Registration Dossier

Administrative data

Description of key information

 HEMA is of a low order of acute oral toxicity in studies in rats. No acute dermal toxicity studies are available for HEMA, but due to the structural analogy, the anticipated comparable dermal absorption and the low observed acute toxicity after oral administration of HEMA and HPMA, a reliable study with HPMA is used as read across for HEMA. No acute inhalation toxicity test data are available for HEMA. Taking into account the low vapour pressure, inhalation is not a relevant route of exposure. The low order of toxicity of HEMA in acute oral test would indicate that this material has a low order acute toxicity following inhalation exposure.

Key value for chemical safety assessment

Acute toxicity: via oral route

Endpoint conclusion
Dose descriptor:
LD50
5 564 mg/kg bw

Acute toxicity: via dermal route

Endpoint conclusion
Dose descriptor:
LD50
5 000 mg/kg bw

Additional information

The oral LD50of HEMA in rats was determined to be 5564 mg/kg. This study (Sterner, 1982) was assigned a Klimisch rating of 2, reliable with restriction. Dose-related symptoms included reduction in activity, tremor, disturbance of coordination or gait, reduced muscle tonus in limbs, elevated temperature and piloerection. Other available studies were reviewed and judged to be not reliable or not assignable.

The dermal LD50of HPMA in rabbits was determined to be > 5000 mg/kg. This study (Rohm and Haas 1982) was assigned a Klimisch rating of 2, reliable with restriction. No clinical symptoms of intoxication were noted. Animals’ skin presented with erythema but no edema. Other available studies were reviewed and judged to be not reliable or not assignable. Due to the structural analogy, the anticipated comparable dermal absorption and the low observed acute toxicity after oral administration of HEMA and HPMA, this study with HPMA is used as read across for HEMA.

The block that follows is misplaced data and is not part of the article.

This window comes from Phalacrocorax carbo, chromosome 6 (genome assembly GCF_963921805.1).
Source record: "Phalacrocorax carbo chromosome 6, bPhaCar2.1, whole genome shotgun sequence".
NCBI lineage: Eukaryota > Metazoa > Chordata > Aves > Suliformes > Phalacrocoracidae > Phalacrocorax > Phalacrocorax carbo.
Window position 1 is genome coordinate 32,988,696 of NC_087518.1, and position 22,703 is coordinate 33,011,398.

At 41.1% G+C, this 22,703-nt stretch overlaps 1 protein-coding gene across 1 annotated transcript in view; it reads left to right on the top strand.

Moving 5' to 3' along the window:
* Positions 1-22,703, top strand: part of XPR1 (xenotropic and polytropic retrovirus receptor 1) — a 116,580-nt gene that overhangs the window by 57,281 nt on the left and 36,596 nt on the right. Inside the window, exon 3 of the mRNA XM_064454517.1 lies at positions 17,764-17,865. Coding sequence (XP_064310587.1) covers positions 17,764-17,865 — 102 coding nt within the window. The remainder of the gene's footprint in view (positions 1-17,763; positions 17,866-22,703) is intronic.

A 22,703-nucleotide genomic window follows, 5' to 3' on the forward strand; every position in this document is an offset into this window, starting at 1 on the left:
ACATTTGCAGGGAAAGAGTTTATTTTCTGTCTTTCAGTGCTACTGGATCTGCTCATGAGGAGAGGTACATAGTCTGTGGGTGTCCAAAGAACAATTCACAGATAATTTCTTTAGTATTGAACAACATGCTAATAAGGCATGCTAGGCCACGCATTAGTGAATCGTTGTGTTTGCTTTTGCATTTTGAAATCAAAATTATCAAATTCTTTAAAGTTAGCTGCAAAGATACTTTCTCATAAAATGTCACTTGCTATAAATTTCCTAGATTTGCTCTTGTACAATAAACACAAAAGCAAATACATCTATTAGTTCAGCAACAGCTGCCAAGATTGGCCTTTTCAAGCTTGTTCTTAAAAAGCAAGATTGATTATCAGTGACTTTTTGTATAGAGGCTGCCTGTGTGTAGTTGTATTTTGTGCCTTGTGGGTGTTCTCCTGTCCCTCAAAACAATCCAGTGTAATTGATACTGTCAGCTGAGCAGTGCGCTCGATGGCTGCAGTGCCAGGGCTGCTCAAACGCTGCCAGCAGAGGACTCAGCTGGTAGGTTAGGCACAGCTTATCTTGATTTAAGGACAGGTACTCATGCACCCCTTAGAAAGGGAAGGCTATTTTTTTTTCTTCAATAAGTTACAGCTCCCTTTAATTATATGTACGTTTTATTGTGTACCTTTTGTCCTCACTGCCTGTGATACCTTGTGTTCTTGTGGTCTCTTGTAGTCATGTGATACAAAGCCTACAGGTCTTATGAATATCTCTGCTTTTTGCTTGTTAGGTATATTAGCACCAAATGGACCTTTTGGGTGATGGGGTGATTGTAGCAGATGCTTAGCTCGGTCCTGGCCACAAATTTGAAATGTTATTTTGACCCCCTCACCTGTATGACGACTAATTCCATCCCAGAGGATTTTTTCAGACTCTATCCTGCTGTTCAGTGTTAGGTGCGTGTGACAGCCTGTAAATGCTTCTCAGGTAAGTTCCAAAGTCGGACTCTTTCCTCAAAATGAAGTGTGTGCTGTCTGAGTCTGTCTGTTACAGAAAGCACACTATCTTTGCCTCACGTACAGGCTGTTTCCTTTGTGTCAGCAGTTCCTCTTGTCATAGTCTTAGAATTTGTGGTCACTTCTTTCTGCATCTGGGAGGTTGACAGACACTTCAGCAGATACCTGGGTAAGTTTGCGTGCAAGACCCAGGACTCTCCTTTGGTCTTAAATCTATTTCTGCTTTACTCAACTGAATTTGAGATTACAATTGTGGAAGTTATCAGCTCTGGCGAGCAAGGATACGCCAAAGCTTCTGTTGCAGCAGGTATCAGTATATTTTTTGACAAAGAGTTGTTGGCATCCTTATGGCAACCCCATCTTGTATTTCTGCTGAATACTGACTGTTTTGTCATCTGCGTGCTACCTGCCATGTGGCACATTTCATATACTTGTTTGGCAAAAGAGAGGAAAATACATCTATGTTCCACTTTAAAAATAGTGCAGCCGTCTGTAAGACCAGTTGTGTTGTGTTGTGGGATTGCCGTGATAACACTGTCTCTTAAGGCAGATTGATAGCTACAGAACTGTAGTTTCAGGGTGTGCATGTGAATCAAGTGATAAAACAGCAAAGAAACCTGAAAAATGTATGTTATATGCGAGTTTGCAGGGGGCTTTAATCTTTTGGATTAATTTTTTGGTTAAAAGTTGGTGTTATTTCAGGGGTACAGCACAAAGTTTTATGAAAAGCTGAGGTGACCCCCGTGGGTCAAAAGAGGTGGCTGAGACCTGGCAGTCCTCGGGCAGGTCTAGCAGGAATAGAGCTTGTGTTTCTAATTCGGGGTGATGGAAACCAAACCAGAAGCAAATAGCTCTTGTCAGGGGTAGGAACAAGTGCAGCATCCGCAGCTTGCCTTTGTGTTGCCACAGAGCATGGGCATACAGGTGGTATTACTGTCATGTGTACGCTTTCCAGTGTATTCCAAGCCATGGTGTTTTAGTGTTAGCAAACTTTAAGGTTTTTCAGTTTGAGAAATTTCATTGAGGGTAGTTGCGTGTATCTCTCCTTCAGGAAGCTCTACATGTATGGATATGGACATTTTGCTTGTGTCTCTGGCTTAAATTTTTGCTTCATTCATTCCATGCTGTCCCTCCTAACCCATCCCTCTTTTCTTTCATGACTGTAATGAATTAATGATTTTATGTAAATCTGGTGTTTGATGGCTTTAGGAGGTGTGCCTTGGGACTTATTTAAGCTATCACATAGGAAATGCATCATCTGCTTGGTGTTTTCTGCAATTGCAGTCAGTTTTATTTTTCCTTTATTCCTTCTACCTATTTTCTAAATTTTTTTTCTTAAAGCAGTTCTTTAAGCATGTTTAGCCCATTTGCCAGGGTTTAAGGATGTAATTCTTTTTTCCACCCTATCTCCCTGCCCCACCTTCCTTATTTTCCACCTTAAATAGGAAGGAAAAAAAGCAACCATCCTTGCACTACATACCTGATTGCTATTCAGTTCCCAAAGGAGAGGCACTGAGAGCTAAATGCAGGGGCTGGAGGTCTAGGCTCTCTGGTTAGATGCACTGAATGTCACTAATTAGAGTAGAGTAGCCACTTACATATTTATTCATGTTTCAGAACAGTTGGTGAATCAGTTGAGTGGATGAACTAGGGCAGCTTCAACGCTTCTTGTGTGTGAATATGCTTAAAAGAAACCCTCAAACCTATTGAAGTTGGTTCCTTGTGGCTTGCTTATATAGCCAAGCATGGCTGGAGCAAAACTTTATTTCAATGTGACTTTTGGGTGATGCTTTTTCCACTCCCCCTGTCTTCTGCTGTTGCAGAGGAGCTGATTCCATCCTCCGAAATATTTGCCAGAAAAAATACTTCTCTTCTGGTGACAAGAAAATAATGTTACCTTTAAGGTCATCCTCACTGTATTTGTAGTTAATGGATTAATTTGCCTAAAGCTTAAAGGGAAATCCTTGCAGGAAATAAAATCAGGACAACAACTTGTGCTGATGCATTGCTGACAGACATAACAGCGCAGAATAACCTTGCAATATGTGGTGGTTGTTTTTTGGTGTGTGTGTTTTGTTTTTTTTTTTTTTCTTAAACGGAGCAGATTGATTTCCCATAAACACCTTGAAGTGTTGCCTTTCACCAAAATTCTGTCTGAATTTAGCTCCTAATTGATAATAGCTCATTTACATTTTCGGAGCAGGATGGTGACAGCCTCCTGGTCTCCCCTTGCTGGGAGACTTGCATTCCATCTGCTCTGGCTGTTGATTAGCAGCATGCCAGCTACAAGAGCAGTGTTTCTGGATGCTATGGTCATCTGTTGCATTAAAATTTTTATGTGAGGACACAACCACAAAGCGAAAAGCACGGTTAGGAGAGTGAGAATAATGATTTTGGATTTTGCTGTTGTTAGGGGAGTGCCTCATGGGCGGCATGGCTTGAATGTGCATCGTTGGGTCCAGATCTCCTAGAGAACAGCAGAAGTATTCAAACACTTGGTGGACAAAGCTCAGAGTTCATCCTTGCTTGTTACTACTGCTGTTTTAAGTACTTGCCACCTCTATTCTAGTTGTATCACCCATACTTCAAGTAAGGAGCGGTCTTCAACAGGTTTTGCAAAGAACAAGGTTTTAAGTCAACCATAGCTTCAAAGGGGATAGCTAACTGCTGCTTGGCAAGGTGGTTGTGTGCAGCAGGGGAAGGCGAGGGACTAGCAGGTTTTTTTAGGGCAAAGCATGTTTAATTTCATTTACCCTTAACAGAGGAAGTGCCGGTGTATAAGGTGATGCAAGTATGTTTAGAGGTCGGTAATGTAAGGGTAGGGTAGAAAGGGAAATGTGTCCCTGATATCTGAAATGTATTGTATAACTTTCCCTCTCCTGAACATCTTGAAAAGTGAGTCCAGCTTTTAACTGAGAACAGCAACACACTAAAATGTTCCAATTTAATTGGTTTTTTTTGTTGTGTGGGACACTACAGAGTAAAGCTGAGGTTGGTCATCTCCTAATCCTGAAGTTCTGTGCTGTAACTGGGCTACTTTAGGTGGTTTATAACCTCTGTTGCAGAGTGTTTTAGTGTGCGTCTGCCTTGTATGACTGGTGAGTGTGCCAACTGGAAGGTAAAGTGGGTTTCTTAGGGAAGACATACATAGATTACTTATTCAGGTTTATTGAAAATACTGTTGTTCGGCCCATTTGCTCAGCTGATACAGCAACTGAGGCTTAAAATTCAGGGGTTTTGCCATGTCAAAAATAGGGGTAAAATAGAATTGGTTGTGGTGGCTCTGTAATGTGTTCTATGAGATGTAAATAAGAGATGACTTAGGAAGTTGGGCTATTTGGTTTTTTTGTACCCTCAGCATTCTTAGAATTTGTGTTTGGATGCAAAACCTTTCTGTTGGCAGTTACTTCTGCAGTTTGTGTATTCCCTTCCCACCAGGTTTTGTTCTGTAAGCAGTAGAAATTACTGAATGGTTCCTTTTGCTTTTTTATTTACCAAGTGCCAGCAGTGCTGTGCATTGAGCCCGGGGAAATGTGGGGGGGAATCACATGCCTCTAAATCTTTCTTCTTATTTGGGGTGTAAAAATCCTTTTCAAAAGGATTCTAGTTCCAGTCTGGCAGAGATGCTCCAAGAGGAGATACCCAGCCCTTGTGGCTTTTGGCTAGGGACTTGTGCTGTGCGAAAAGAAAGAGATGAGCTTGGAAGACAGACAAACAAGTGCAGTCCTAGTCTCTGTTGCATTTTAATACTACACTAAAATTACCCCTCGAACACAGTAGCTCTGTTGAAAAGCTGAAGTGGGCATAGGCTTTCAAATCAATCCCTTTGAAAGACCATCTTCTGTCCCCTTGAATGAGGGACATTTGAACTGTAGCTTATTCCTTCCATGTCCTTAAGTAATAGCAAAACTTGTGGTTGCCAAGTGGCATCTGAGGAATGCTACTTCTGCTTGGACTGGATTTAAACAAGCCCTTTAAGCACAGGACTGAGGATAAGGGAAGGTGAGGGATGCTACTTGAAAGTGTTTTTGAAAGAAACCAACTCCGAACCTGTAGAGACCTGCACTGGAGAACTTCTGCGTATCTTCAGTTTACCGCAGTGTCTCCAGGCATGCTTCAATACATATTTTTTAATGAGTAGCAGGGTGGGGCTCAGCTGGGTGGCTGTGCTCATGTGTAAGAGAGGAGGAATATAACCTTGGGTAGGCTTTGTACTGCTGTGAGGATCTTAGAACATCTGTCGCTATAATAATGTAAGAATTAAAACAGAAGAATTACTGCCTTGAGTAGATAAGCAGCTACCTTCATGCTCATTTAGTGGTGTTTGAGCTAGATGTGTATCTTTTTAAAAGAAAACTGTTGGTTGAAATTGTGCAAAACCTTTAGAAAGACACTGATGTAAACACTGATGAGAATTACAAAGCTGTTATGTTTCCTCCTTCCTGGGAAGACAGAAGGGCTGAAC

No acute inhalation toxicity test data are available for HEMA or for HPMA. Taking into account the low vapour pressure and saturated vapour concentration of the two chemicals, inhalation is not a relevant route of exposure as confirmed by actual workplace concentrations (see attachment in IUCLID dataset chapter 13 Assessment reports). Potentially toxic concentrations cannot be reached due to the low vapour pressure (0.08 hPa @ 20°C; see also category document, chapter 5.3.1.2).

Conclusion

HEMA were of a low order of acute oral toxicity in studies in rats. HPMA had a low order of toxicity in rabbits. No acute dermal toxicity studies are available for HEMA, but due to the structural analogy, the anticipated comparable dermal absorption and the low observed acute toxicity after oral administration of HEMA and HPMA, it is concluded that HEMA has a low order of acute dermal toxicity. No acute inhalation toxicity test data are available for HEMA or for HPMA, but none are needed as both of these materials have low acute toxicity by oral and dermal routes. The low order of toxicity of HEMA and HPMA in acute oral and dermal tests would indicate that these materials have a low order of acute toxicity following inhalation exposure.

Justification for classification or non-classification

The oral LD50 of HEMA in rats was determined to be 5564 mg/kg. By read-across to HPMA, the dermal LD50 in rabbits was determined to be > 2000 mg/kg.

Based on the LD50 values, HEMA is not classified for acute toxicity.